In the first week after the procedure, the painkillers are prescribed and also Metronidazol in the first 3 days. The patient is asked to come to controls in 1 week, and later in 6 weeks after the operation. If necessary, the patient can come back immediately.
Follow-up was 36 months. All patients were treated at home care. Only two of them were accepted to the hospital because of the staple line bleeding, which occurred at the beginning. Afterwards, we were very careful about this complication, and special attention was paid to the bleeding control. Minor bleeding can be well controlled by Foley catheter inflated into the anal canal.
Urine retention is the most common complication, specially after the use of stronger anaesthetic drugs (bipuvacain, marcain). Urine catheter was introduced in 8% of patients. In female patients, it is usually introduced temporarily. In case of elevated body temperature (6%), we prescribe clindamycin. No major wound infections or abscesses were found. Headache (6%) is connected with spinal anaesthesia. Though the pain in PPH procedure is minor than in classic procedures, 5% of patients suffered pain exceeding more than 7 grades on VAS scale. Sometimes (1,5%) anal thrombosis as postoperative complication was observed.
Minor bleeding (blood on paper) on controls was seen in patients with metallic clamps or granulomas on the staple line.
Residual mucosal folds were successfully treated by means of rubber band ligations. Pain after defecation was present in patients with anal fissure. Urgent defecation or occasional minor incontinence was treated by stimulation and biofeedback. In few cases (6 patients), we found anal stenosis that was successfully treated with anal dilators (Dilatan).
Stapled haemorrhoidectomy is a relatively new procedure. Many randomized controlled trials have been published, comparing the outcomes of stapled haemorrhoidopexy to conventional haemorrhoidectomy. The trials are remarkably consistent in the findings of a safe procedure, with less pain and disabled than the conventional haemorrhoidectomy . The stapled haemorrhoidopexy should not be used to replace rubber band ligation but rather to be performed in patients with prolapse. Serious or even life-threatening complications are rare in experienced hands of a surgeon. The procedure is not painless, but when properly performed the pain is minimal comparing to the severe pains in classical Milligan-Morgan procedure . The critical and the most difficult part of the operation is the placement of purse-string suture. It should be in the submucosal layer, 4–5 cm above the dentate line. It is in the low rectum, not in the upper anal canal [3, 4]. Redundant rectal mucosa must be excised during the procedure. Prolapsed internal haemorrhoids, fixed or immobile, are not suitable for stapled procedure. Patients with fibrotic anal skin tags are not suitable for PPH procedure. It is suggested to eliminate the tags later if this is indicated .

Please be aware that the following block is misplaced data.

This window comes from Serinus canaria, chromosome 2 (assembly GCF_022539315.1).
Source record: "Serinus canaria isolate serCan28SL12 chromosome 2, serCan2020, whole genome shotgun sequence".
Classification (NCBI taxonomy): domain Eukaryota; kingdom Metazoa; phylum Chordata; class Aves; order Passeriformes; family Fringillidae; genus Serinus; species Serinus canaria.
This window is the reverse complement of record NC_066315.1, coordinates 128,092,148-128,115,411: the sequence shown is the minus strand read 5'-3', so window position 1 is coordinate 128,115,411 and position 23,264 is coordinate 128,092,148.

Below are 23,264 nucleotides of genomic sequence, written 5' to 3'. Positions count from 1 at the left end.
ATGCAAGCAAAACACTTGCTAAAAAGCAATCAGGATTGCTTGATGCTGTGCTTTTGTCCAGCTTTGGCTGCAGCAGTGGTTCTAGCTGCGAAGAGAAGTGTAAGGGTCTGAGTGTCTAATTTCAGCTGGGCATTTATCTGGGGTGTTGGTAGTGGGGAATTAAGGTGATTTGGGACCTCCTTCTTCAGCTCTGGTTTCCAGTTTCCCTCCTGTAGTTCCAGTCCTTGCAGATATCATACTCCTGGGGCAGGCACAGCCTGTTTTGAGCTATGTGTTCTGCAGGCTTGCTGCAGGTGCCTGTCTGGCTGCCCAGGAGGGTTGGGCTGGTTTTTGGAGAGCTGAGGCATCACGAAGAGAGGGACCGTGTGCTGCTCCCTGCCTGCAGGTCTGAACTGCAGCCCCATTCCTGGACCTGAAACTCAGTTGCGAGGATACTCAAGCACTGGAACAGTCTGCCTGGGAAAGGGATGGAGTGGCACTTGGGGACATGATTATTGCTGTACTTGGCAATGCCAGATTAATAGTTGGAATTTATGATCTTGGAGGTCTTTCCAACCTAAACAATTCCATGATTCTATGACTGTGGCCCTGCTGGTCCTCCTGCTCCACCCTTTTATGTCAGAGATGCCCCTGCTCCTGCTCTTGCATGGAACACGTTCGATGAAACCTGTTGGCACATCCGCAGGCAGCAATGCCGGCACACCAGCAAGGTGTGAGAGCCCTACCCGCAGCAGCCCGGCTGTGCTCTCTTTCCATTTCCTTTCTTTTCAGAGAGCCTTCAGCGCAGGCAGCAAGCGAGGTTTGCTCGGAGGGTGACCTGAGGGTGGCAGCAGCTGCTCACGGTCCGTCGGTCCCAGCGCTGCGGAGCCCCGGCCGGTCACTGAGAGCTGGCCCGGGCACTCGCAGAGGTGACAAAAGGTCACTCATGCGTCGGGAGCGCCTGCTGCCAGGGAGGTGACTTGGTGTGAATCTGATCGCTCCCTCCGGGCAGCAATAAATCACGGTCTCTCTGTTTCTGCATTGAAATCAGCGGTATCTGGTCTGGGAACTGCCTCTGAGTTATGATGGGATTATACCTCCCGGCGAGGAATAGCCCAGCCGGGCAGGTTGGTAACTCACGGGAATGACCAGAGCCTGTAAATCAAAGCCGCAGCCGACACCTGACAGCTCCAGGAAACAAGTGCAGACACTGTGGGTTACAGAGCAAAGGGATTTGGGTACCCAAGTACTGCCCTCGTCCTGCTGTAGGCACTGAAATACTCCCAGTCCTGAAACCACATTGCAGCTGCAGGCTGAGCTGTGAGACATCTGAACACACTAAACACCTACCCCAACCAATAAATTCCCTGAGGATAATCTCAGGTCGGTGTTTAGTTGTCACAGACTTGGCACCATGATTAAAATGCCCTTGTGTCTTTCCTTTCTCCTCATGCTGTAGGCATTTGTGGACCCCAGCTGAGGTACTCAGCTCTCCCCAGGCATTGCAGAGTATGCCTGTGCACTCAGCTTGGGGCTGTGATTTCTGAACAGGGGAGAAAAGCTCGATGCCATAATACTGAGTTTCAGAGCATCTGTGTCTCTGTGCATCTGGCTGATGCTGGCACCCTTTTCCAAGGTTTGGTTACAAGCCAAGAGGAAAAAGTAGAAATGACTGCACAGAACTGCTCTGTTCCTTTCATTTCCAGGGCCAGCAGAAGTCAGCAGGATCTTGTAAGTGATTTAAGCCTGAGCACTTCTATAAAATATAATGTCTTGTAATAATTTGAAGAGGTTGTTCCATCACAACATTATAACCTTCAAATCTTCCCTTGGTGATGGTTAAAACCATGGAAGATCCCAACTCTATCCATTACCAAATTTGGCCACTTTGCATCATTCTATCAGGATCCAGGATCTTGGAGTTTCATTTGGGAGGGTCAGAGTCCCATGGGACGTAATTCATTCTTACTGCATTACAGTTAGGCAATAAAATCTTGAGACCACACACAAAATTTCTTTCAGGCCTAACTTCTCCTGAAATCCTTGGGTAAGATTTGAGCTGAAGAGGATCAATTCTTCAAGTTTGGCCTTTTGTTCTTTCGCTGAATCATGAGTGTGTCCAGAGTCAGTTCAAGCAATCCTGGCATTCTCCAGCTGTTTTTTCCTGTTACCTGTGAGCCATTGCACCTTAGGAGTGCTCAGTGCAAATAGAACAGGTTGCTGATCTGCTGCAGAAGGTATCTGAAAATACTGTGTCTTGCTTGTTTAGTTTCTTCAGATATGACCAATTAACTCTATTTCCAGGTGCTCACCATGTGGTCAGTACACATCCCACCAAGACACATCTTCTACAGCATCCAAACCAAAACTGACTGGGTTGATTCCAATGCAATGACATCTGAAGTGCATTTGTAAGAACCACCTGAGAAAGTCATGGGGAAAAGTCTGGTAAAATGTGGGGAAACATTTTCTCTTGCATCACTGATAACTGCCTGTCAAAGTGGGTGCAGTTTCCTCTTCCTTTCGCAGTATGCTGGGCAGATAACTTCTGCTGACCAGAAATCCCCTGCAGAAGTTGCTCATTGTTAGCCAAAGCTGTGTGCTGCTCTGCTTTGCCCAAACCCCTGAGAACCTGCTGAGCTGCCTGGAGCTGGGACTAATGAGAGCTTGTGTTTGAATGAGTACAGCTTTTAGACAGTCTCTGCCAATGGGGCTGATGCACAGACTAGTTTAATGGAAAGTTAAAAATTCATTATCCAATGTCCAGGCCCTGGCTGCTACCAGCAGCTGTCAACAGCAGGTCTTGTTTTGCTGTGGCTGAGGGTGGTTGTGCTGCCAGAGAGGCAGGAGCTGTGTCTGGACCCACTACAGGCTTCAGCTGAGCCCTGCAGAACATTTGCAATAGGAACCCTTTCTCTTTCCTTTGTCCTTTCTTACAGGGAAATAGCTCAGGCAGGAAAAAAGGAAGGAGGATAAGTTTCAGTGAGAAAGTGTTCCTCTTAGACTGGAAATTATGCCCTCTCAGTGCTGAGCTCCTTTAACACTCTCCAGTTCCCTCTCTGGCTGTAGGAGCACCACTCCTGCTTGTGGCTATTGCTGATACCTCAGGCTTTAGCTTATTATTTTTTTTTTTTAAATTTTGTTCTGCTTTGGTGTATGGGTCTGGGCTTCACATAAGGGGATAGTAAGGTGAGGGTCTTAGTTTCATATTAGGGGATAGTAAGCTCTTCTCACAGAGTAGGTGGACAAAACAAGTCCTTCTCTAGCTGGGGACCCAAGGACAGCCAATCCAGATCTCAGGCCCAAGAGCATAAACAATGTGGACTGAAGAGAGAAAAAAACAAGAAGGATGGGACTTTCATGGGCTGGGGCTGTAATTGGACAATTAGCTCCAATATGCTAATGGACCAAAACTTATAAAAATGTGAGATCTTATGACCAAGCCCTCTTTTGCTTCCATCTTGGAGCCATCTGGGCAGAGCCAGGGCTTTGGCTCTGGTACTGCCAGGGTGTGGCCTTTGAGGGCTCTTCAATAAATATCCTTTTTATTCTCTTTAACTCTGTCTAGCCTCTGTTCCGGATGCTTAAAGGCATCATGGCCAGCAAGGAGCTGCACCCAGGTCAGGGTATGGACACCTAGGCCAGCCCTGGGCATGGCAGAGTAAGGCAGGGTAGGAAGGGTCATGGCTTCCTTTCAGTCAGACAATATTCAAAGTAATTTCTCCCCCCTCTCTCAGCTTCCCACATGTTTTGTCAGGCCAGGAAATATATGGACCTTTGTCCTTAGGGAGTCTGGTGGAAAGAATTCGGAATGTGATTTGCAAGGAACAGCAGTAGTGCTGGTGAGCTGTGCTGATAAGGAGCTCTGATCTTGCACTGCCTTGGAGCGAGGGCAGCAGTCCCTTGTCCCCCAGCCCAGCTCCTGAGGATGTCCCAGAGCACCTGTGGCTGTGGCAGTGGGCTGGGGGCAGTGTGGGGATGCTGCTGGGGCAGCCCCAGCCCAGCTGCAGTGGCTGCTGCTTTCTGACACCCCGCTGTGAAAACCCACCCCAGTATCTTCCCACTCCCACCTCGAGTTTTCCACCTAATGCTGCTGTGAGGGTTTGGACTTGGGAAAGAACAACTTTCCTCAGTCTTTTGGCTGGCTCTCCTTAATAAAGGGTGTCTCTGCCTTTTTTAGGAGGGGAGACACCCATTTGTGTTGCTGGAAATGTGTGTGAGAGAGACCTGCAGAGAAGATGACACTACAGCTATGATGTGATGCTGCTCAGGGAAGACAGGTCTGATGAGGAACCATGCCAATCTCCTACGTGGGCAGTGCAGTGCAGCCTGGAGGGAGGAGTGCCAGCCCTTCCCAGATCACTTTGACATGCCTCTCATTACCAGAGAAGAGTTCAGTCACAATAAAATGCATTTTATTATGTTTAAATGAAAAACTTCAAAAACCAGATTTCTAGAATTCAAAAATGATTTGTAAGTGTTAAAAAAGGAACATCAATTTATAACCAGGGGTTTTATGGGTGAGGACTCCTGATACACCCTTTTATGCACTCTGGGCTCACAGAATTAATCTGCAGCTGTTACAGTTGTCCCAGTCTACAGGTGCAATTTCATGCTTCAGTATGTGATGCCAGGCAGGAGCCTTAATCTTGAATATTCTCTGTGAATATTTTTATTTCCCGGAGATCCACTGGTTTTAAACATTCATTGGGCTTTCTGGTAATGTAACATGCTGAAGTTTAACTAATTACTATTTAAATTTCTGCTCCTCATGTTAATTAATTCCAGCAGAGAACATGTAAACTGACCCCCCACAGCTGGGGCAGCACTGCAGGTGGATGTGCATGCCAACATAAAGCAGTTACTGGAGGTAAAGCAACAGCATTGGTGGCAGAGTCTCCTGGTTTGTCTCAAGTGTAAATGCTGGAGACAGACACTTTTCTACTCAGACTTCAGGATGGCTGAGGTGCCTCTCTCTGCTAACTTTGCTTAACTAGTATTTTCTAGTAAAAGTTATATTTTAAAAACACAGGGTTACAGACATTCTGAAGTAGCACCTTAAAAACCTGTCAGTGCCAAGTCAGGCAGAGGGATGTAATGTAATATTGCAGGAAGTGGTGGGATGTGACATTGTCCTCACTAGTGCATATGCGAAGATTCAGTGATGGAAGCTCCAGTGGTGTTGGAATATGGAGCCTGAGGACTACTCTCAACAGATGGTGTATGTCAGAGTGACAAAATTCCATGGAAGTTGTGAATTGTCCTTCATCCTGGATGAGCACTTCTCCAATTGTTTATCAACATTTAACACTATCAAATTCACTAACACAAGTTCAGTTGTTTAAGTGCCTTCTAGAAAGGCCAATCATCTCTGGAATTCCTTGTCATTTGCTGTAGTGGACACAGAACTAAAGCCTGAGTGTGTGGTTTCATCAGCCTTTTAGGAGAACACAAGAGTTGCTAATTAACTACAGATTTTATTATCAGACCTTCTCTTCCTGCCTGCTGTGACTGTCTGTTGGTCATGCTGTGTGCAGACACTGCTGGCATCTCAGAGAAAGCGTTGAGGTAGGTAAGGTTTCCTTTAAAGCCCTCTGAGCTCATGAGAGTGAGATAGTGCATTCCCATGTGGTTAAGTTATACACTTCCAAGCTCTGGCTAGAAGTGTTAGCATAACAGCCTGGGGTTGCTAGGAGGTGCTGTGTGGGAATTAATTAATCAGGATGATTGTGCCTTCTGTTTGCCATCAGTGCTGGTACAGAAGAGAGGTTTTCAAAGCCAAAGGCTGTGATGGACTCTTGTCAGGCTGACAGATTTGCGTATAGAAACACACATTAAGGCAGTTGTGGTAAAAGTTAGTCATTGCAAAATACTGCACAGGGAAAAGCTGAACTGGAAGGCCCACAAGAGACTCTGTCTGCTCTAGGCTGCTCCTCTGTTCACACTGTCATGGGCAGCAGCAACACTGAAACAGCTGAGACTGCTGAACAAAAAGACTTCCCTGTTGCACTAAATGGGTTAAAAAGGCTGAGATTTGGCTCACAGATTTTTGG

Stapled haemorrhoidopexy is not difficult to learn for a surgeon who is experienced at circular stapling device and anorectal surgery . There were several randomized controlled trials assessing two or more treatment modalities for symptomatic haemorrhoids. Stapled haemorrhoidopexy was found to be associated with significantly less pain than conventional haemorrhoidectomy, with no significant differences in complication rate or response to the treatment [7–12].
Day case surgery has become an acceptable approach specially in proctology cases. Among proctological procedures for haemorrhoid treatment even in ambulatory surgery, PPH technique has obtained a well accepted and firm position.
The author declares that he has no conflict of interest related to the publication of his article.